ossibility of multicollinearity from their joint presence in the equation.
The premium could for example be defined as the percentage excess of the
arallel market rate over the official rate (see e.g. Dornbusch et al. [10]).
4Foreign income does not enter the equilibrium equation independently
because the motives for its entry are already captured by interest rate
differentials and stock market capitalization. Where there is a compel-
ling urge to include foreign income in Equation (5) as part of the de-
mand drivers for export hence, source of supply of foreign exchange,
the nature of exported items (that is, whether they are luxuries or ne-
cessities to the importer country) should be considered instead.
5There are other forms of corrupt practices which though do not end up
in capital flight also exert appreciating influence on the exchange rate
through the related parallel market rate and premium. An example is
the well-known practice of round-tripping by banks under which they
bid for and purchase foreign exchange at the auction (autonomous mar-
ket’s) rate but end up selling at the parallel market at that market’s rate.
Government agencies are sometimes accomplices in this act as they spe-
cially arrange for sizable government funds to be placed on deposits
with these banks and thus increase the banks’ and the agencies’ profit
from such round-tripping business. Overall, the reduced supply inthe
conventional market raises the inter-bank rate and the autonomous mar-
ket’s rate both of which could put upward pressure on the official rate;
the bureaux de change and the parallel market rates similarly benefit from
the increase in the patronage of the related markets.
In general, while the effects of PMR, PMP and the
weather on nominal exchange rate should be expected to
wear off in the long-run7, that of corruption may still be
active in the same run8. However, some of the more ad-
vanced developing countries may be spared the influence
of these additional variables. Usually, such countries are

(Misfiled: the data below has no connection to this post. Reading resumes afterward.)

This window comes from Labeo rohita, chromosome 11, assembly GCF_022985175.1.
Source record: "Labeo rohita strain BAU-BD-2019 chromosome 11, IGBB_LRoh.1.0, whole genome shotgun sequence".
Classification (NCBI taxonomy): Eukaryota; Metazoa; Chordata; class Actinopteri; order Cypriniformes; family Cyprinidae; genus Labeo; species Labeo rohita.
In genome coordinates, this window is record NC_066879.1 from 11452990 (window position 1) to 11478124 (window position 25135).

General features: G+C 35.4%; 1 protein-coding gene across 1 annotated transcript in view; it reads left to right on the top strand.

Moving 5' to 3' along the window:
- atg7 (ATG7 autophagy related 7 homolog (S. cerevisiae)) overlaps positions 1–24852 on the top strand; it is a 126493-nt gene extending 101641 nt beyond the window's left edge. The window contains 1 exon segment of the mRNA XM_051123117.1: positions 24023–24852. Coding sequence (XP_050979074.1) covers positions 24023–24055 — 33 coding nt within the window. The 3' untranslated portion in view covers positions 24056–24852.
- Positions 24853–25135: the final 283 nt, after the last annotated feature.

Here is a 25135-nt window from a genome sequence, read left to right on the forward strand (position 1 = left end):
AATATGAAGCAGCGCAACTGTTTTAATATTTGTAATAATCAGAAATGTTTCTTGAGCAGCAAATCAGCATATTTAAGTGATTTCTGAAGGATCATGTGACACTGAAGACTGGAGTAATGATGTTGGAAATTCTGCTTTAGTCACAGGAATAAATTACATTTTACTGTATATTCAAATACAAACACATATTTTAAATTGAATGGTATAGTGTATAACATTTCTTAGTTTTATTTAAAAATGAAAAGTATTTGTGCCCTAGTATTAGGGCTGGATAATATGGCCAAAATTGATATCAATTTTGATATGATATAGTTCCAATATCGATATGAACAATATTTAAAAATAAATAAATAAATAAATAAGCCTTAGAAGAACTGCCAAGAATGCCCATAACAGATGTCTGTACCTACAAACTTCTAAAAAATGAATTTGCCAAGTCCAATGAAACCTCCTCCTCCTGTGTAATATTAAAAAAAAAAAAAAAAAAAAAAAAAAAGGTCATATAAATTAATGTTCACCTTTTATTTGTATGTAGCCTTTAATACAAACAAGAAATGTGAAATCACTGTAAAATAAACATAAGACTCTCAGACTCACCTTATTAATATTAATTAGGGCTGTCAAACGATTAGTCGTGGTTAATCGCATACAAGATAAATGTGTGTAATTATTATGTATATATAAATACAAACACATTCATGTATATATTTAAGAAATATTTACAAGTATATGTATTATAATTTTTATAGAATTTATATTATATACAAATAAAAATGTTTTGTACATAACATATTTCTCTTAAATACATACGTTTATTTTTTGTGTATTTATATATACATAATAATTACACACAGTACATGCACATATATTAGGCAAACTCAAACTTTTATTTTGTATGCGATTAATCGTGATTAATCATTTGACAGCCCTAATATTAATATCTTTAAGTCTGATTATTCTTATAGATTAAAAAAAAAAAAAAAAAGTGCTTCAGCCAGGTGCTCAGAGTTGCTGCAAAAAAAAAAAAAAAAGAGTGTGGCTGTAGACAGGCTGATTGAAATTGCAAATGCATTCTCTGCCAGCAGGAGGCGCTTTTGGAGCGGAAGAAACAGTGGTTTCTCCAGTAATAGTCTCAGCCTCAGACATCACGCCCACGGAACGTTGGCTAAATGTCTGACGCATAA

not capital (including, foreign exchange) scarce, hence,
the incentive for a thriving parallel exchange rate market
6Incidences of leads and lags hedging practice may have been contributory
to the emergent exchange rates but were in this particular instance, indis-
tinguishable from the broad play of capital flight.
7Prolonged adverse weather condition would usually elicit policy resp-
onse to mitigate its macroeconomic effects.
8Two variables in the standard model, inflation differential and income
or real income (or its growth)—the latter as a proxy for productivity
growth, could similarly exert long-run effect. Other long-run factors
though not written into the model include, taste (that is, preference for
domestic or foreign goods) and, tariffs and quotas. For further details
onthese additional long-run determinants, see for example, Mishkin [16].
Copyright © 2012 SciRes. ME
Copyright © 2012 SciRes. ME
is almost non-existent. In addition, they have mostly suc-
ceeded in instituting a relatively effective legal system
helping to stem the tide of corrupt practices. Thus, such
economies are more likely to be accurately represented
by the standard exchange rate determination model in the
4. Conclusion
Existing models of nominal exchange rate determination
in the literature mostly ignores the peculiar developments
in developing countries and therefore inaccurately de-
scribes the modalities of short run movements in these
countries’ nominal exchange rate. This paper rectified this
oversight by developing a model which accommodates
those crucial but unconventional determinants of the nomi-
nal exchange rate in the typical developing economy. Fac-
tors such as weather condition, the existence of parallel
market exchange rate, its associated premium and corrupt
practices are identified to be critical drivers of short term
variations in the nominal exchange rate. Even, in the
long-run, a factor such as corruption could still be play-
ing very important roles. It should however be under-
stood that only particular types of developing countries’
exchange rate dynamics would be explained by this model.
Some advanced developing countries may have developed
a more effective legal system curtailing corrupt practices.
Such countries’ exchange rate system may also be devoid
of the sharp parallel market practices bestriding the less
advanced developing countries’ exchange rate system. In
this case, the standard modelling approach noted in the
introductory section would be more applicable.